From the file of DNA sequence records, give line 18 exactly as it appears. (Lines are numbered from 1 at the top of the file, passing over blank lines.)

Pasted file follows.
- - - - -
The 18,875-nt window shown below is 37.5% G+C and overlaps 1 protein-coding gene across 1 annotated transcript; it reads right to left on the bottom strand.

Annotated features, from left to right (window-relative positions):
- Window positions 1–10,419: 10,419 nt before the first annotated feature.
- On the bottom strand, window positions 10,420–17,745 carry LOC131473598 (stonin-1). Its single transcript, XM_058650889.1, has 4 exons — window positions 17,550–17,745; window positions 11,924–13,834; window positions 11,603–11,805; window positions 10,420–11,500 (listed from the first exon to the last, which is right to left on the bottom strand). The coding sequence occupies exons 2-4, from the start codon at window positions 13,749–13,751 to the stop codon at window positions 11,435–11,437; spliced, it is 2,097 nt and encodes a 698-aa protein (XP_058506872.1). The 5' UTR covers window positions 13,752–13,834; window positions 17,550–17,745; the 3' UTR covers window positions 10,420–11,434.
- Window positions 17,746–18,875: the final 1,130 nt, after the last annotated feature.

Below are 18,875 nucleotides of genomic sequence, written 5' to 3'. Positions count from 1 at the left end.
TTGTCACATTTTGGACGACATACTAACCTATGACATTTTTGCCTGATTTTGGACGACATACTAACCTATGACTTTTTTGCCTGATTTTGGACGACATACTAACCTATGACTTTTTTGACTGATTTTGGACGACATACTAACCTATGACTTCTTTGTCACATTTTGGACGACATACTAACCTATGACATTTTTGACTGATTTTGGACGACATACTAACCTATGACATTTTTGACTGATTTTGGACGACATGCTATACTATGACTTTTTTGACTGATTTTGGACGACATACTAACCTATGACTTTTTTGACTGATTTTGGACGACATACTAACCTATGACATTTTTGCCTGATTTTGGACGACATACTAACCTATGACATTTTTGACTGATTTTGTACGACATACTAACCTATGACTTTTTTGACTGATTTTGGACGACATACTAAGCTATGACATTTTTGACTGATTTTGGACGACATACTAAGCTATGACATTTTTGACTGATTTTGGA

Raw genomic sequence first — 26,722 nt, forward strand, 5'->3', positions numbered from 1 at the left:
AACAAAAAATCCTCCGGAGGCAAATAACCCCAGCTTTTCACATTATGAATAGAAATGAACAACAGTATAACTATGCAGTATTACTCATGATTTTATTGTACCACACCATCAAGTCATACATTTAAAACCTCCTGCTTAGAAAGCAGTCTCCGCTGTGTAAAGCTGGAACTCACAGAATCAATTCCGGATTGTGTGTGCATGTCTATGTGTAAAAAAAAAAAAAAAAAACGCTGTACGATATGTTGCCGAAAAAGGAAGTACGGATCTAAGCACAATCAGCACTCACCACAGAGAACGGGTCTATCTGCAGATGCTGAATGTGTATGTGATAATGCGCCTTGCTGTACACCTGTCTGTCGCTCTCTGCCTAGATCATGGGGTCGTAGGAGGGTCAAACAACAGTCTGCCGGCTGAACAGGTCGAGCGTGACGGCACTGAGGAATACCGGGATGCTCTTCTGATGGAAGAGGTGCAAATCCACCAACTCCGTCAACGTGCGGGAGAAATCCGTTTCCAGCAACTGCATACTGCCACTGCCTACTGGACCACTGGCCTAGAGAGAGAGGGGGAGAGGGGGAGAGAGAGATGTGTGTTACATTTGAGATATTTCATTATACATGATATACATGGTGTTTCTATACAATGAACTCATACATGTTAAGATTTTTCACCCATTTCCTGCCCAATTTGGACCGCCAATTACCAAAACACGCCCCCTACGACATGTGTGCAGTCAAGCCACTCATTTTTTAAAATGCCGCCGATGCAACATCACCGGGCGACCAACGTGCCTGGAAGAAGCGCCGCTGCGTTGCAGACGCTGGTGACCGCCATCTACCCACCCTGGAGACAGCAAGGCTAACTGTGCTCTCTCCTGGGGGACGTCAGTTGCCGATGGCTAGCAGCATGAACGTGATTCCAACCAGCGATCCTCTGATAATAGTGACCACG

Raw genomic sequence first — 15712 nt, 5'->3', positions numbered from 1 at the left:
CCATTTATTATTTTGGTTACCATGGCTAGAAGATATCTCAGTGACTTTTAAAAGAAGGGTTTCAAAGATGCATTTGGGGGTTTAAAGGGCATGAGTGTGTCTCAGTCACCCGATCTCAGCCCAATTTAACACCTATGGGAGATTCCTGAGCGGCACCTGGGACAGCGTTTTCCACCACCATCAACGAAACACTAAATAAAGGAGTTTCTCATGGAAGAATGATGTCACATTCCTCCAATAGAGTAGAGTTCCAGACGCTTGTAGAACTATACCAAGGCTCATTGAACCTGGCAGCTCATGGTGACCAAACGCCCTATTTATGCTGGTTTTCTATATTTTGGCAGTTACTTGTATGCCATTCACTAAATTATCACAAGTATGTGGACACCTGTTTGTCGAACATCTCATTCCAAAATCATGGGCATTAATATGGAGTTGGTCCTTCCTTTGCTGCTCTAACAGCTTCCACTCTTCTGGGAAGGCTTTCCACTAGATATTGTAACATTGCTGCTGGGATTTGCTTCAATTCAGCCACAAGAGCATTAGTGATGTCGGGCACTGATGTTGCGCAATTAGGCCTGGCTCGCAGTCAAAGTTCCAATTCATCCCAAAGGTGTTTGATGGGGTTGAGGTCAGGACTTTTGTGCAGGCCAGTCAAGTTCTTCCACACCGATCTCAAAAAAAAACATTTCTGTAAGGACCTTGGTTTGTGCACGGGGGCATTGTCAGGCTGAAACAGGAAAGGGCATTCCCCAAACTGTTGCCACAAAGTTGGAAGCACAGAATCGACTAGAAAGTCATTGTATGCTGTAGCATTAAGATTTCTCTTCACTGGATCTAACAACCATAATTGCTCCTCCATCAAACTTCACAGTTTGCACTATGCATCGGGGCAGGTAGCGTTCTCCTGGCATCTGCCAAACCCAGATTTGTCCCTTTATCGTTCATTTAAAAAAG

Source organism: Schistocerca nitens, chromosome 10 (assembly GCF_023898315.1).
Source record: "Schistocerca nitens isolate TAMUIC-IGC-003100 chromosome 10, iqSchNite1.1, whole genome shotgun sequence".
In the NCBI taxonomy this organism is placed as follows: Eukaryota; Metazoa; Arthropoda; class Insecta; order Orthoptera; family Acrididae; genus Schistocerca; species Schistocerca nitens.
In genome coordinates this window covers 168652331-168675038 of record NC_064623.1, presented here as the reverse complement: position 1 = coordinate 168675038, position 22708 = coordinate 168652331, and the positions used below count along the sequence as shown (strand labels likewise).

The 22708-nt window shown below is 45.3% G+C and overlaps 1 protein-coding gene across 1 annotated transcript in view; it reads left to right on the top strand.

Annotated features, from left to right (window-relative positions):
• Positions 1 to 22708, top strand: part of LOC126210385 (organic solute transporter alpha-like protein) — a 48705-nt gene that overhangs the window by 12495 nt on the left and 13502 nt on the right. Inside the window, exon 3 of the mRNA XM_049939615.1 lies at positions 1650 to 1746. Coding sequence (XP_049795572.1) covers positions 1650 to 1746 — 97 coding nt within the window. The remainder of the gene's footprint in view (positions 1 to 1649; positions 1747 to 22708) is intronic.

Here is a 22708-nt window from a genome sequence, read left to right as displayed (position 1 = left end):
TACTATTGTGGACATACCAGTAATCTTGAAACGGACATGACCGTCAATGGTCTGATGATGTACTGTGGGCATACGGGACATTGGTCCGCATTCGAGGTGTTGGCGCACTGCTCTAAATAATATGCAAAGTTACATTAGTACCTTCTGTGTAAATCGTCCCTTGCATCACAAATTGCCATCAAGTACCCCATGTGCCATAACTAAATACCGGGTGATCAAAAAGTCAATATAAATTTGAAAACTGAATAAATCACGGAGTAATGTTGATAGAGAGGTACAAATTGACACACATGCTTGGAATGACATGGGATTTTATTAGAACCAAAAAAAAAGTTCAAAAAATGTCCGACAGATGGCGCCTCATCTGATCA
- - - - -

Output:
• Positions 1 to 22708, top strand: part of LOC126210385 (organic solute transporter alpha-like protein) — a 48705-nt gene that overhangs the window by 12495 nt on the left and 13502 nt on the right. Inside the window, exon 3 of the mRNA XM_049939615.1 lies at positions 1650 to 1746. Coding sequence (XP_049795572.1) covers positions 1650 to 1746 — 97 coding nt within the window. The remainder of the gene's footprint in view (positions 1 to 1649; positions 1747 to 22708) is intronic.